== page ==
Beijing native Xu Ke is really good with numbers. As an exchange student at the University of Riverside, California, in 2013, she developed a knack for poker, and though she was not yet 21 (the general minimum gambling age in the U.S.) at the time, the existence of online poker and lenient Southern California casino laws allowed her to play regularly and hone her skills in probability and risk assessment.
Her days in card rooms both digital and physical allowed her to meet plenty of interesting, unconventional characters, including investors in cryptocurrency, back before digital currencies hit the mainstream. She was intrigued and began mining Bitcoin. The deeper she dug into Bitcoin, the more she agreed with its philosophy of decentralization via blockchain.
Xu continued to play poker and invest in Bitcoin when she moved back to China in 2014. Whenever she’d score big at the poker table, she’d invest the money into the digital currency. At the peak of her Bitcoin days, Xu says she had over 50,000 units of the currency. She eventually cashed out 20,000 Bitcoins in 2014 at $240 per unit, which came out to around $4.8 million.
Now 24, Xu realizes that she sold them too soon — 20,000 Bitcoin would be worth close to $120 million now — but she at least made good use of that two million. In 2016, after a stint creating and selling an social app, she founded Nome Lab, a Beijing-based start-up that specializes in making blockchain product and games.
Of these, the digital goods trading game CryptoDogs has been the most successful. But this year, following recent controversies over Facebook’s misuse of personal data and giving a platform to radical far-right conspiracy theorists, Xu has focused on her next idea: a free social network based on blockchain technology, in which all user data are decentralized, and a self-governing system that rewards users who share quality content.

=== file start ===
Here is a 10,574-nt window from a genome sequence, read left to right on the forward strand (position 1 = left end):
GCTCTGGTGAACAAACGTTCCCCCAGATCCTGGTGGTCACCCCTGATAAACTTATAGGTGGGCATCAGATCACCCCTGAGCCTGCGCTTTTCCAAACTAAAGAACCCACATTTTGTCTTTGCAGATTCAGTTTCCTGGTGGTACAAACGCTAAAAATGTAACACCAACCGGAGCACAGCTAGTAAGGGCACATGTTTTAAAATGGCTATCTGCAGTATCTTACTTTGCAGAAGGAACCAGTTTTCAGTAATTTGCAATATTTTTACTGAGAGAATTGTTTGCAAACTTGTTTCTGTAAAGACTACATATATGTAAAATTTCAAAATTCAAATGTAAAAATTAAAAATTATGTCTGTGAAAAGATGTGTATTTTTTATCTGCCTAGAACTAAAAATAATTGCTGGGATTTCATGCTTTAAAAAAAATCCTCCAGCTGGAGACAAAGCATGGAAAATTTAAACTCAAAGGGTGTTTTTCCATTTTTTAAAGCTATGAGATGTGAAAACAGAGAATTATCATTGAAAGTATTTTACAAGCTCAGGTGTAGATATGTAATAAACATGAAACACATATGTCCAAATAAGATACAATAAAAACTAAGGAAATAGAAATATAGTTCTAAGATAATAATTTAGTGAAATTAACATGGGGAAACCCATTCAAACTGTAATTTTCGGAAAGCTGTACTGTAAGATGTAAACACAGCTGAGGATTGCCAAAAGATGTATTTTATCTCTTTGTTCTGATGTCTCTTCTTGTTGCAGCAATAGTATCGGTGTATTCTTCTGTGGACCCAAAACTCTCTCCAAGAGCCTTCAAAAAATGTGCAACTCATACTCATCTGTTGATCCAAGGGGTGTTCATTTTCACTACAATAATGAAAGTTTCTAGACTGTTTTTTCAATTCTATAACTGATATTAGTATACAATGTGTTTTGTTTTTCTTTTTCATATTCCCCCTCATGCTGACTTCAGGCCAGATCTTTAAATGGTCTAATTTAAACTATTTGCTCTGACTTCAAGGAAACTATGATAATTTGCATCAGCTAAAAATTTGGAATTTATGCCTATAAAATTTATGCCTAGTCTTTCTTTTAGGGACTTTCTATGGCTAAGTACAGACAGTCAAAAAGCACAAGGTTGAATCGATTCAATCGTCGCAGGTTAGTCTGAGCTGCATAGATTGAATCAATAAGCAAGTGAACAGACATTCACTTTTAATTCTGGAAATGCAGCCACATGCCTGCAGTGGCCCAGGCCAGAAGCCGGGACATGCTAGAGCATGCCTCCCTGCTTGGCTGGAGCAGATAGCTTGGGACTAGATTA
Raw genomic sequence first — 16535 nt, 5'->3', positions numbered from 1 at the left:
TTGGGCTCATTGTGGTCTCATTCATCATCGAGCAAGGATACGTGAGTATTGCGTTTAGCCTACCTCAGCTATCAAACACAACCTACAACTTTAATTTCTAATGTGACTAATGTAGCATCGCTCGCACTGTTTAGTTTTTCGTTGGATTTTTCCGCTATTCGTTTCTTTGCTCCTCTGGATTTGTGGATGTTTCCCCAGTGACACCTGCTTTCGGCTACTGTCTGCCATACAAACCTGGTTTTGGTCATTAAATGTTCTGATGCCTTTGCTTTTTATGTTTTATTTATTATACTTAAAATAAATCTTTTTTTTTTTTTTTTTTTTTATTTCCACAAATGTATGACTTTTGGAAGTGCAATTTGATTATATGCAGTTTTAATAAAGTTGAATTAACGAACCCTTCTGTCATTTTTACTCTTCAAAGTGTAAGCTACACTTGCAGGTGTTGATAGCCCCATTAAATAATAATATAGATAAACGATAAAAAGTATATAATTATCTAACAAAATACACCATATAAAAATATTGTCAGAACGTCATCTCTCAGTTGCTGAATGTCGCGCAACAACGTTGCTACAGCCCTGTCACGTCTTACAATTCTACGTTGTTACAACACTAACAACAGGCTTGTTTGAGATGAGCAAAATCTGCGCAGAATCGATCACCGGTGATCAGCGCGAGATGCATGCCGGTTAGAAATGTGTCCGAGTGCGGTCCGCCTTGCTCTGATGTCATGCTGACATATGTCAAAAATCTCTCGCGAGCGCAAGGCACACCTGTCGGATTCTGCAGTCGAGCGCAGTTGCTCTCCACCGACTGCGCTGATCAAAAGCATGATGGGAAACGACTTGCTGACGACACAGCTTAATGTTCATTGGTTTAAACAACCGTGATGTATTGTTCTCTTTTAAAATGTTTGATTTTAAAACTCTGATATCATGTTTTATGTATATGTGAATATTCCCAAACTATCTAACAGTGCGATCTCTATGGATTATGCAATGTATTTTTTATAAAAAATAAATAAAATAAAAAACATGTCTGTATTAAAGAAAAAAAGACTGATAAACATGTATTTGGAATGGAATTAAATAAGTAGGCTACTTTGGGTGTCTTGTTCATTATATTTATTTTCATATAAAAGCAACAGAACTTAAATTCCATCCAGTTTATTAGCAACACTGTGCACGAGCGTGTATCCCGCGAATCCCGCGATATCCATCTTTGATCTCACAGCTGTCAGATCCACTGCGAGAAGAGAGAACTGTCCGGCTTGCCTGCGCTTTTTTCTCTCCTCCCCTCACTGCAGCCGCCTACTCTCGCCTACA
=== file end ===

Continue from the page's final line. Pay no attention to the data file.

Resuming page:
Named Ono, the beta version of the network was launched in April, and it has already amassed more than three million members, at least according to Xu.
Xu cites the original vision of the world wide web as the reason for starting Ono: “When [British computer scientist] Tim Berners-Lee invented the world wide web, his vision was to let humans exchange information and knowledge freely,” Xu says. “The internet belongs to all of us. But it’s become so centralized now. Most of top ten tech companies in the world built their net worths by selling user data.”
“This is why blockchain is important — you own the data yourself,” she says, elaborating that she and her company would not be able to sell Ono users’ data even if they want to because it is a “dapp,” or decentralized app.
Currently, Ono is available on the Google Play store, with the iOS version coming this month. It’s also accessible through any web browser. I signed up and was surprised to see quite a bit of English content considering most of the users are based in China. The network felt like a blend of Twitter (or more accurately, Weibo), but without character limits.
“You are able to write as many words as you want,” Xu says.
Right now, Ono is funded by the $16 million Nome raised from investors such as China Growth Capital and Korea Investment Partners. But Xu says the app will also run ads and partnerships with brands down the line.
The Nome team, based in Beijing, has 76 staff. Xu says there are 15 other staff located around the world. In addition, there are thousands of volunteers from the anonymous community to help oversee the site. The latter is crucial, because Xu’s vision is for Ono to be a democracy.
“Ono is run democratically, and lets content creators retain ownership over their content and get rewarded,” Xu says . The latter is achieved through a reward system in which the best content creators (as voted by the community) receive digital currency that can be traded or used for in-app purchases.
Xu has very lofty goals with Ono — “I hope it can be the number one social network,” she says — and while beating Facebook will almost certainly be impossible, one can’t knock her for having a competitive spirit. She says that every time she sells a venture — be it bitcoin or her first social app — she isn’t “happy,” despite the payday.
“I enjoy winning more than making money,” she says. ” I want to build something that lasts.”